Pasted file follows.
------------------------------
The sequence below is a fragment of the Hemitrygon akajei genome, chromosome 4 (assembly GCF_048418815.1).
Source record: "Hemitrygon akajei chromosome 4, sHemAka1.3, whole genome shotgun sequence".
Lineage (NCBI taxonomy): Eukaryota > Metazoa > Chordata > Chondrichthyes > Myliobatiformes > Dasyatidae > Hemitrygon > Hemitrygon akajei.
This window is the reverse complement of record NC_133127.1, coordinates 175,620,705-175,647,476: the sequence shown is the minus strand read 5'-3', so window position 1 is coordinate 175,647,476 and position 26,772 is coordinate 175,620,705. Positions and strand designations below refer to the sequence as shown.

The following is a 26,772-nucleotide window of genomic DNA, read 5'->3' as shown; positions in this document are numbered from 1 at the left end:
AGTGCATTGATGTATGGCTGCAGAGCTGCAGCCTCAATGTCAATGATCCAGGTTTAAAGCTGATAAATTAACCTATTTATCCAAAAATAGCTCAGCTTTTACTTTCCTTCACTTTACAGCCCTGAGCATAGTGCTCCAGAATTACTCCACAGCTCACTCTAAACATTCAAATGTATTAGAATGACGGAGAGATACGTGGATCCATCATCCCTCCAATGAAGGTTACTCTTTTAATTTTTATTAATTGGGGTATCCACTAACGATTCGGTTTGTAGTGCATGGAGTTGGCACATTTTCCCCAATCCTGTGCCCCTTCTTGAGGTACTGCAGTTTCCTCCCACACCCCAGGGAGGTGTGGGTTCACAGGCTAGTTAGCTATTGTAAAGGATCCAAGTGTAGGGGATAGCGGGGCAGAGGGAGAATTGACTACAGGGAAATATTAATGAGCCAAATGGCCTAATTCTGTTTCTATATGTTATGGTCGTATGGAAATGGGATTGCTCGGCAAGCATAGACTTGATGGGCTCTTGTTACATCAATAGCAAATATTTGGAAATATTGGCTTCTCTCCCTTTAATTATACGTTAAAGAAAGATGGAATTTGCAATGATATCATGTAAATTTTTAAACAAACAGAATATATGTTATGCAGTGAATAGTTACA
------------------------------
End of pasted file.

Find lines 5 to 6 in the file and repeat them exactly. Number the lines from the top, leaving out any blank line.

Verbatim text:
The following is a 26,772-nucleotide window of genomic DNA, read 5'->3' as shown; positions in this document are numbered from 1 at the left end:
AGTGCATTGATGTATGGCTGCAGAGCTGCAGCCTCAATGTCAATGATCCAGGTTTAAAGCTGATAAATTAACCTATTTATCCAAAAATAGCTCAGCTTTTACTTTCCTTCACTTTACAGCCCTGAGCATAGTGCTCCAGAATTACTCCACAGCTCACTCTAAACATTCAAATGTATTAGAATGACGGAGAGATACGTGGATCCATCATCCCTCCAATGAAGGTTACTCTTTTAATTTTTATTAATTGGGGTATCCACTAACGATTCGGTTTGTAGTGCATGGAGTTGGCACATTTTCCCCAATCCTGTGCCCCTTCTTGAGGTACTGCAGTTTCCTCCCACACCCCAGGGAGGTGTGGGTTCACAGGCTAGTTAGCTATTGTAAAGGATCCAAGTGTAGGGGATAGCGGGGCAGAGGGAGAATTGACTACAGGGAAATATTAATGAGCCAAATGGCCTAATTCTGTTTCTATATGTTATGGTCGTATGGAAATGGGATTGCTCGGCAAGCATAGACTTGATGGGCTCTTGTTACATCAATAGCAAATATTTGGAAATATTGGCTTCTCTCCCTTTAATTATACGTTAAAGAAAGATGGAATTTGCAATGATATCATGTAAATTTTTAAACAAACAGAATATATGTTATGCAGTGAATAGTTACA